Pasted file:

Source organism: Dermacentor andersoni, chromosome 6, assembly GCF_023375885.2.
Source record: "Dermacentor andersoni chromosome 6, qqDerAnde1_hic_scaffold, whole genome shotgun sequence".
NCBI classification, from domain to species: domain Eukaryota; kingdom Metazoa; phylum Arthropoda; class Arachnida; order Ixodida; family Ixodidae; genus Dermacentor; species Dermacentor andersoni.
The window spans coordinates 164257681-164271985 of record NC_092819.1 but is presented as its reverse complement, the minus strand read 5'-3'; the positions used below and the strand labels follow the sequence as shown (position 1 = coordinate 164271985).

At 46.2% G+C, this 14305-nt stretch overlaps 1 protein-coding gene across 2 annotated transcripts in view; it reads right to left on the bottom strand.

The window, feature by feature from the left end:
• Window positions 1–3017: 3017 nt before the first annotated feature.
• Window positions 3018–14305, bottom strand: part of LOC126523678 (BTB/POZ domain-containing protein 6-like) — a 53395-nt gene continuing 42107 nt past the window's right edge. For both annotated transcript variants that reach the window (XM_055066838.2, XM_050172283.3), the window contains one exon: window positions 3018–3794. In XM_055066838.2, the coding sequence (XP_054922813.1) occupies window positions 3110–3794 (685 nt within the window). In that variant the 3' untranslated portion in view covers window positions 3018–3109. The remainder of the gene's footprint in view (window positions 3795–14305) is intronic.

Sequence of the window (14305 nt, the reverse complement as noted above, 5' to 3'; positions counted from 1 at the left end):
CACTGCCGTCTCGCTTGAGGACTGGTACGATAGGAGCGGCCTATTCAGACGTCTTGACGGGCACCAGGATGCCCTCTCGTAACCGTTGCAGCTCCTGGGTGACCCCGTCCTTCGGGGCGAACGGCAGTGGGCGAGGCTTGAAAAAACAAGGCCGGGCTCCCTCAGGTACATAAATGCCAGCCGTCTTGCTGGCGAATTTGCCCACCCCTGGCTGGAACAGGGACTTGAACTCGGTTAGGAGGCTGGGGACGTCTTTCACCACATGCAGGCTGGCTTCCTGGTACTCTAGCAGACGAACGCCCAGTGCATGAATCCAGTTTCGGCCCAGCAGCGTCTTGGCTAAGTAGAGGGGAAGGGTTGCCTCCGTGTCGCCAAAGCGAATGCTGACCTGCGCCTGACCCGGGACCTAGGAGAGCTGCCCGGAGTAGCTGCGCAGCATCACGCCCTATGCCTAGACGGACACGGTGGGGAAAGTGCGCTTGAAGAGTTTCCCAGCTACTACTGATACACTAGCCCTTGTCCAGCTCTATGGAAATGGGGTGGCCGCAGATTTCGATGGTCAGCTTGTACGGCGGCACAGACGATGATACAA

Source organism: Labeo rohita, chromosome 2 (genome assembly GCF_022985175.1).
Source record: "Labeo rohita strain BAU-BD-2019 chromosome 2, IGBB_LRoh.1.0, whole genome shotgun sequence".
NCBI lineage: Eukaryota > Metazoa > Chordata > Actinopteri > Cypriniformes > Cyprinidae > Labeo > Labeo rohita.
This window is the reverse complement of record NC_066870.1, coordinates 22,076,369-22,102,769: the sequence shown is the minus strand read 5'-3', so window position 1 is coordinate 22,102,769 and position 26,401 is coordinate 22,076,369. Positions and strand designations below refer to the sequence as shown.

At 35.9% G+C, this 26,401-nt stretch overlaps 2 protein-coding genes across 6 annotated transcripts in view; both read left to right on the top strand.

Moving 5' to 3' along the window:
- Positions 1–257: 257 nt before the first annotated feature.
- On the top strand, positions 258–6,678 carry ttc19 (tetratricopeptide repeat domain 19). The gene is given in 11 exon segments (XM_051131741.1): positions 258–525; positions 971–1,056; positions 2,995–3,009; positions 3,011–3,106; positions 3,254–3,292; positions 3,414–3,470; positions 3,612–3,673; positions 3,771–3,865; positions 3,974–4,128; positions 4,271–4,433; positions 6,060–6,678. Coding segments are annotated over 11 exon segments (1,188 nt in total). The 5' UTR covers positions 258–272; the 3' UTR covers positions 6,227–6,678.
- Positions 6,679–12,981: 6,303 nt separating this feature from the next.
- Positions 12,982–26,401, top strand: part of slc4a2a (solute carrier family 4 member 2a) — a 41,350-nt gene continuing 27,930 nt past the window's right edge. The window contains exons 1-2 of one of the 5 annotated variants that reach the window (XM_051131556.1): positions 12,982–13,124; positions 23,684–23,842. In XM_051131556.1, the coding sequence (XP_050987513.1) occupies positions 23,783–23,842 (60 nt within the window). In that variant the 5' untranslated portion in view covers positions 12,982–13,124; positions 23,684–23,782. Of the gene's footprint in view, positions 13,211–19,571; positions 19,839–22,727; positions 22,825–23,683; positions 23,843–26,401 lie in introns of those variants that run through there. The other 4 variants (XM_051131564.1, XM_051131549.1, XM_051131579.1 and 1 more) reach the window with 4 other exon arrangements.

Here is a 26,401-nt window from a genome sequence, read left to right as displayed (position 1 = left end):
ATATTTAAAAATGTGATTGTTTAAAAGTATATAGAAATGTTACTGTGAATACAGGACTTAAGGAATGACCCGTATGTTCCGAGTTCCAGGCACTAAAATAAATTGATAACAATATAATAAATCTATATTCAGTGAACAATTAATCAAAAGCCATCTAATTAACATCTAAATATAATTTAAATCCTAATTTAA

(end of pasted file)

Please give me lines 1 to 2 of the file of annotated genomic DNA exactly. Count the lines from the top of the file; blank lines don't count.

Source organism: Dermacentor andersoni, chromosome 6, assembly GCF_023375885.2.
Source record: "Dermacentor andersoni chromosome 6, qqDerAnde1_hic_scaffold, whole genome shotgun sequence".